First-time winners abound after this past weekend. The PGA, LPGA and European Tour welcomed new members among the ranks…and all were in thrilling fashion. Perhaps the “easiest” route taken was that of Marc Leishman.
PGA TOUR: Leishamn Outlasts Field
IN all probability, Aussie Marc Leishman didn’t figure he had a huge shot in capturing his first ever PGA title. He did his work for the day, went out at shot an 8-under-par 62, kicked back and waited for a line of his fellow competitors. Each stumbled on their way to the clubhouse.
Masters champ Bubba Watson had a shot. He had no bogeys during his final round, but couldn’t find the means to conjure another birdie after his birdie on the par-5 13th. Of course, shooting a bogey-free 65 is nothing to sneeze at, but what’s perculiar is that Watson only carded one eagle for the tournament. Okay, there’s only a pair of par-5′s, but…
And there was Charley Hoffman. Hoffman ties with Bubba, one shot back of Leishman at -13. But is was the last two holes that bit Hoffman. Coming to the 17th, Hoffman held a lead at -16. Hoffman put his tee shot in the water at the 17th and proceeded to double-bogey the hole. No problem as he could, with a birdie, at least be tied with Leishman. That didn’t work out either. Still tied for the lead with Leishman, Hoffman hit another errant tee shot to the right rough followed by an approach that landed in a bunker in front of the 18th green took even more wind was taken out of his sails. He wouldn’t recover and bogeyed his final hole. Going +3 over the last two holes will always leave a bad taste.
Tim Clark made a run. He was tailing Leishman by one stroke as he played the 17th. His approach shot to the green rolled off the front, but still left a shot of about six yards from the pin. Clark chipped to inside three feet. He could go to the 18th still only one shot down. Except Clark missed that less than three footer for his par and dropped another shot back and his chances of a win evaporated.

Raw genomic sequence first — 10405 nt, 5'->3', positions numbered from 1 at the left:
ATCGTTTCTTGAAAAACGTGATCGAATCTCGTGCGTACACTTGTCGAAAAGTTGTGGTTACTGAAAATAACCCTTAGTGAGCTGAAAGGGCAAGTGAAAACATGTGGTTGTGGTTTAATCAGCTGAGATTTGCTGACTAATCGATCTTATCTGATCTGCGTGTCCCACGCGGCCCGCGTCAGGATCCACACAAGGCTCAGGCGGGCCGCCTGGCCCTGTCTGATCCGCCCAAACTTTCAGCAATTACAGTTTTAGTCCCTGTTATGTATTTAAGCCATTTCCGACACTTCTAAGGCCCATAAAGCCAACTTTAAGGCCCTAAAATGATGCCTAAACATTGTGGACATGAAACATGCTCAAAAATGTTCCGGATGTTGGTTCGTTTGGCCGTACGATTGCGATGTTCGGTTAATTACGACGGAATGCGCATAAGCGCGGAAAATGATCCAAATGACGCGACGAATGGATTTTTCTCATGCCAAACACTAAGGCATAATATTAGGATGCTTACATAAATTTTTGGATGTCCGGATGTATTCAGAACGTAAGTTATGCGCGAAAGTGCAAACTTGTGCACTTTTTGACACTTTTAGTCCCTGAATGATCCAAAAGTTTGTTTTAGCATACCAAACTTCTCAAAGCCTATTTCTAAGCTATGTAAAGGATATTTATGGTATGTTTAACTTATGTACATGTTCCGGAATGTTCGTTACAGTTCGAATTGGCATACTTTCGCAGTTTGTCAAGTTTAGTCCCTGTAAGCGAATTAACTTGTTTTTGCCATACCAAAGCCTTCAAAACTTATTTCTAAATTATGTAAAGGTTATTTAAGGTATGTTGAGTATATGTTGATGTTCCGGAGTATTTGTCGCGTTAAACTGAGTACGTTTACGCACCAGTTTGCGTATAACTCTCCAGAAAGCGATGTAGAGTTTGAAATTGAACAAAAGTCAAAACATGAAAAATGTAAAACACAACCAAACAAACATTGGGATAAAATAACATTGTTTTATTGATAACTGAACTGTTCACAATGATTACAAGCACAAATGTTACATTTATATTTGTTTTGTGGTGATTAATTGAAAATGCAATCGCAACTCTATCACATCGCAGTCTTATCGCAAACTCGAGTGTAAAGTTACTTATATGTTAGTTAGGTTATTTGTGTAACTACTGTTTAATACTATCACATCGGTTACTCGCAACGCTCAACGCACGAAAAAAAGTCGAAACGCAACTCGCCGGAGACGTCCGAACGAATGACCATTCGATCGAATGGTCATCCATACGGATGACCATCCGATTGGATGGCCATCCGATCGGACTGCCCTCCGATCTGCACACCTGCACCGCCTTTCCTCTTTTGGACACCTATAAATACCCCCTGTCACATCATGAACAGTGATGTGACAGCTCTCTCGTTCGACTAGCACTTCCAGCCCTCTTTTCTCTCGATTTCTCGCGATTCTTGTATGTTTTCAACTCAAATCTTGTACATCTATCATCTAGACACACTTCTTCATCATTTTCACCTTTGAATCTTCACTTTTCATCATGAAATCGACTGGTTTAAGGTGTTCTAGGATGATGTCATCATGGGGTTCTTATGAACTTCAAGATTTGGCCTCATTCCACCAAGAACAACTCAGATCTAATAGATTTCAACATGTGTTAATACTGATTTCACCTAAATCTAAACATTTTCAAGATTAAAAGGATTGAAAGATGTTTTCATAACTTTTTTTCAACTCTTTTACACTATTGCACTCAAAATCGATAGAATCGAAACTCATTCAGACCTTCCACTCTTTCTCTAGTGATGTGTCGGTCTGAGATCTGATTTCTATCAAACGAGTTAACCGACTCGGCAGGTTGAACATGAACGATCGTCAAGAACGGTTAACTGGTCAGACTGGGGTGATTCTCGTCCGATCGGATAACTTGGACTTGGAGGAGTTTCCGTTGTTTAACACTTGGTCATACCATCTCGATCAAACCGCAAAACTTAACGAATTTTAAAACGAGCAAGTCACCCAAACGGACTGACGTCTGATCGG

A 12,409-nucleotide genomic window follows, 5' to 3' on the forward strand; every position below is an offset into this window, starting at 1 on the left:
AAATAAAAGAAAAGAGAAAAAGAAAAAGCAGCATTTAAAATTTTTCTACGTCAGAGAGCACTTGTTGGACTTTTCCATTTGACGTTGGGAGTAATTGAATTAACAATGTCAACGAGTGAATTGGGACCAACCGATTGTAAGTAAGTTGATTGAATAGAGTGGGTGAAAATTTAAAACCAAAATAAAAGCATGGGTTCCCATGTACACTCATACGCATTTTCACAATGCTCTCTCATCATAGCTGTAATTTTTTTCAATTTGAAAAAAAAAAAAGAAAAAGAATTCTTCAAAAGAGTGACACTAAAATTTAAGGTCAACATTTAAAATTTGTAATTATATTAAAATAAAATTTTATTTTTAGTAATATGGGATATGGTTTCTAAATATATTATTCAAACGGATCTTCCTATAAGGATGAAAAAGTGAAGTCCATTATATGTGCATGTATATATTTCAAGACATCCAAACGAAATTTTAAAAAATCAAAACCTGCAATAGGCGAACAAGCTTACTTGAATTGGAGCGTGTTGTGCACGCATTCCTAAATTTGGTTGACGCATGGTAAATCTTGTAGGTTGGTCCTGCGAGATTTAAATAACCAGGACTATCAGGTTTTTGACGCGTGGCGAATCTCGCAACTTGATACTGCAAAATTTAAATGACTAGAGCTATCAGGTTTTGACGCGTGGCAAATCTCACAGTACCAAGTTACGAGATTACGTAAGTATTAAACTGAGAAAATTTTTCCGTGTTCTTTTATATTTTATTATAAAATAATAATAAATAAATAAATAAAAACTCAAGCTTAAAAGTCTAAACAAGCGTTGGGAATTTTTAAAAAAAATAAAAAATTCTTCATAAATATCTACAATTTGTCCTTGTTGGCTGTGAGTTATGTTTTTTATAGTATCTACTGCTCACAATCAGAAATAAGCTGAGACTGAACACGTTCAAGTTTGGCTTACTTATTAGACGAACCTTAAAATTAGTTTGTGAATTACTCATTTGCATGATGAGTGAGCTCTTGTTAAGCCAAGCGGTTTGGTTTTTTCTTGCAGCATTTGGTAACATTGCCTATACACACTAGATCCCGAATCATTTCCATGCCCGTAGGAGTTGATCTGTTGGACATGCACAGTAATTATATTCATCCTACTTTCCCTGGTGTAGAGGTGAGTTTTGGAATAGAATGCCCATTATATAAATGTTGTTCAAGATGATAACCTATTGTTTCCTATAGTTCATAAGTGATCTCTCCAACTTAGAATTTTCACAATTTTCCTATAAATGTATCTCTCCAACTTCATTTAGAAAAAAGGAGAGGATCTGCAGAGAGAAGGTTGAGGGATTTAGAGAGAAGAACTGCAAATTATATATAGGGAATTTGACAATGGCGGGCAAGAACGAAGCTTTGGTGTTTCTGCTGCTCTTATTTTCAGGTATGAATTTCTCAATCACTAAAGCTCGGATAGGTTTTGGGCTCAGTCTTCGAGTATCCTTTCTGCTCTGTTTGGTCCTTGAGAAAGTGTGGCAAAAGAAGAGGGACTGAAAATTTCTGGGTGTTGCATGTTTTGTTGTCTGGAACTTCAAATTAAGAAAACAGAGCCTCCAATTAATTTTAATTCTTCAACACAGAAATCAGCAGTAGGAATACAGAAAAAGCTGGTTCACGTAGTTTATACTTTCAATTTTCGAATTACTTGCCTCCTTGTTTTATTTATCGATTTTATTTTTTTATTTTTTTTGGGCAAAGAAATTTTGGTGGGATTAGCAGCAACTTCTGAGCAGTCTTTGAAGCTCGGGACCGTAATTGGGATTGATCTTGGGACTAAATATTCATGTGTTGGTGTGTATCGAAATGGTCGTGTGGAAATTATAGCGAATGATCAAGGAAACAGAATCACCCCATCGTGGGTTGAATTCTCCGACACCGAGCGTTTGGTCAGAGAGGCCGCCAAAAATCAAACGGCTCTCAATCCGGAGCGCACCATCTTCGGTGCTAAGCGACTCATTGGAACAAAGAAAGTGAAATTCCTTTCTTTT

Third round co-leaders Brian Davis and Roland Thatcher could not get on track and both shot even par 70′s.
LPGA: Lang Wins Inaugural Manulife Financial LPGA Classic
It was no easy task for Brittany Lang to snag her first LPGA title. She would have to play three playoff holes against three competitors in order to grasp the trophy. Lang, Hee Kyung Seo, Inbee Park and Chella Choi all finished the four round event at -16. And one by one, the trio of Koreans would be eliminated from the playoff by Lang. Choi was the first to be eliminated after the first playoff hole. Park was next followed by Seo on the third time playing the par-4 18th.
Lang parred the playoff hole all three times while her opponents would take themselves out with bogeys.
Lang is also the first ladies player from Duke to grab an LPGA title. What is actually more incredible is that Lang carded only two bogeys for all four rounds; one during the first round and one on the second.
Calc Takes Montreal in a Runaway
After the first two rounds of the Montreal Championship, Mark Calcavecchia was one stroke behind leader Bob Tway. Calc had opening rounds of 69-67 while Tway posted 70-65. The final round would be an explosion for Calcavecchia. Shooting a final round 8-under-par 64, he finished four shots ahead of Brad Bryant who posted an impressive 65.